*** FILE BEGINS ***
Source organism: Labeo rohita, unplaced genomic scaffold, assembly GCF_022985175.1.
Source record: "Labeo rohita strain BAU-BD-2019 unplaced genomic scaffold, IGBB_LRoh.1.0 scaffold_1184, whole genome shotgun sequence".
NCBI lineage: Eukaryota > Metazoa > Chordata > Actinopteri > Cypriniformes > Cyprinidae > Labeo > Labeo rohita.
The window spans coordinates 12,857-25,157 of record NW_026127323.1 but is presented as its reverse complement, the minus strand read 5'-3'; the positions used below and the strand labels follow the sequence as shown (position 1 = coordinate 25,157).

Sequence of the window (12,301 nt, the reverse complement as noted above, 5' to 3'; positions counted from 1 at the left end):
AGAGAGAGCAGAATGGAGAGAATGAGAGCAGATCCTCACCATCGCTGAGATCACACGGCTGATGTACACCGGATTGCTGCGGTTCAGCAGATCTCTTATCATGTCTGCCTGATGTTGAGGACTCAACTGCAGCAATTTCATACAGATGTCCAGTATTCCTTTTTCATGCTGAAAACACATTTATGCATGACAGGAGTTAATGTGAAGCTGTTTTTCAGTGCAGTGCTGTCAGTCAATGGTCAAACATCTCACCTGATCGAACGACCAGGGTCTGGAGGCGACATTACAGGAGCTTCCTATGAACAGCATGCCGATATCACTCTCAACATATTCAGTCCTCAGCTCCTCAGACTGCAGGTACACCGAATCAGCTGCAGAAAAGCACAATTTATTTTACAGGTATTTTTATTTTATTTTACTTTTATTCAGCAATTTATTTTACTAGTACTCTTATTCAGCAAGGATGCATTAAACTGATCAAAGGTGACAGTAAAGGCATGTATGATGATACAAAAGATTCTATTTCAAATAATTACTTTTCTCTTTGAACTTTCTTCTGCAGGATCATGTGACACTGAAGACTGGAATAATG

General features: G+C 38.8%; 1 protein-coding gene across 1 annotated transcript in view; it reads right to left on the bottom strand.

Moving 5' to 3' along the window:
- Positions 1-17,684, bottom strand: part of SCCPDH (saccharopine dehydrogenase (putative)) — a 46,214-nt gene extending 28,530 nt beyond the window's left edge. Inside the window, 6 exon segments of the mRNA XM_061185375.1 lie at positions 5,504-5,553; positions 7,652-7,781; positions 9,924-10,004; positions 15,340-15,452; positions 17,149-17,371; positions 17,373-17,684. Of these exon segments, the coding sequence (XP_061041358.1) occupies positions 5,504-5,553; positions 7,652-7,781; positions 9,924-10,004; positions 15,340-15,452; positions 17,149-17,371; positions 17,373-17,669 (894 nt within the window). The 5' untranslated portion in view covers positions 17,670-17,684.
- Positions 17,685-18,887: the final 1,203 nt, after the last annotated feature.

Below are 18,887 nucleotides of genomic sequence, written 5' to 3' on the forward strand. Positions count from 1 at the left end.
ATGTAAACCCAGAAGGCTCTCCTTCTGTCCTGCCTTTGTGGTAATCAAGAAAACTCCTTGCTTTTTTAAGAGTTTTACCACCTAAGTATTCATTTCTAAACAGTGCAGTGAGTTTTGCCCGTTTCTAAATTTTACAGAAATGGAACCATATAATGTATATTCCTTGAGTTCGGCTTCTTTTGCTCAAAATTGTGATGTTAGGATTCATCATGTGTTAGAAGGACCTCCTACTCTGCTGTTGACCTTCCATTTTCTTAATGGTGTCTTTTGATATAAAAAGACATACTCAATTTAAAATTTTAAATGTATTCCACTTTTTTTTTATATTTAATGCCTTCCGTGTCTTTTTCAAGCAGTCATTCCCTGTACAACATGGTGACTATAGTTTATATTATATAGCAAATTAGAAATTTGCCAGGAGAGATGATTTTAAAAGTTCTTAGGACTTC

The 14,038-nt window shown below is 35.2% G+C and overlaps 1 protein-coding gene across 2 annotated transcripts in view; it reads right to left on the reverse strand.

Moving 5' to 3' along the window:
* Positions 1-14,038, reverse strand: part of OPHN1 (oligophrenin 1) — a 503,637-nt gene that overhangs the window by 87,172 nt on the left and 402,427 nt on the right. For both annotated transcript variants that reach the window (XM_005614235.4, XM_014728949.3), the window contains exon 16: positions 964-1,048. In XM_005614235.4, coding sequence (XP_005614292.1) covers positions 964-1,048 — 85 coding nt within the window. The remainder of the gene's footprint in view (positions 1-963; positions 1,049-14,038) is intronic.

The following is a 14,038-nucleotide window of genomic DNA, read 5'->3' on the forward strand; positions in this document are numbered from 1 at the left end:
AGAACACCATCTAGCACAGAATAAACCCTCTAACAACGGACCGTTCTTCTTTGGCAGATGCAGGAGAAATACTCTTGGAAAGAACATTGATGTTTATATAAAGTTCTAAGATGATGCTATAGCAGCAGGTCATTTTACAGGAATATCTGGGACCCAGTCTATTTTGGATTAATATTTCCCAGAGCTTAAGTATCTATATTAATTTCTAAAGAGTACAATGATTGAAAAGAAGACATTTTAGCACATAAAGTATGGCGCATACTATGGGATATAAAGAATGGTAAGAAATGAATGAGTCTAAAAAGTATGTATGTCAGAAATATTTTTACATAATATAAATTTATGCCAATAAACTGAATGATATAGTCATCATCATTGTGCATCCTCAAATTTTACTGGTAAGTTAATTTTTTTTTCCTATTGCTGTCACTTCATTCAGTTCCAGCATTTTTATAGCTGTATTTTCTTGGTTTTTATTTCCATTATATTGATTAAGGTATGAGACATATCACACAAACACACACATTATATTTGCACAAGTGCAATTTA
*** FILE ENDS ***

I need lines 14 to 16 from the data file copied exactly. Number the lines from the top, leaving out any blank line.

Moving 5' to 3' along the window:
* Positions 1-14,038, reverse strand: part of OPHN1 (oligophrenin 1) — a 503,637-nt gene that overhangs the window by 87,172 nt on the left and 402,427 nt on the right. For both annotated transcript variants that reach the window (XM_005614235.4, XM_014728949.3), the window contains exon 16: positions 964-1,048. In XM_005614235.4, coding sequence (XP_005614292.1) covers positions 964-1,048 — 85 coding nt within the window. The remainder of the gene's footprint in view (positions 1-963; positions 1,049-14,038) is intronic.

The following is a 14,038-nucleotide window of genomic DNA, read 5'->3' on the forward strand; positions in this document are numbered from 1 at the left end: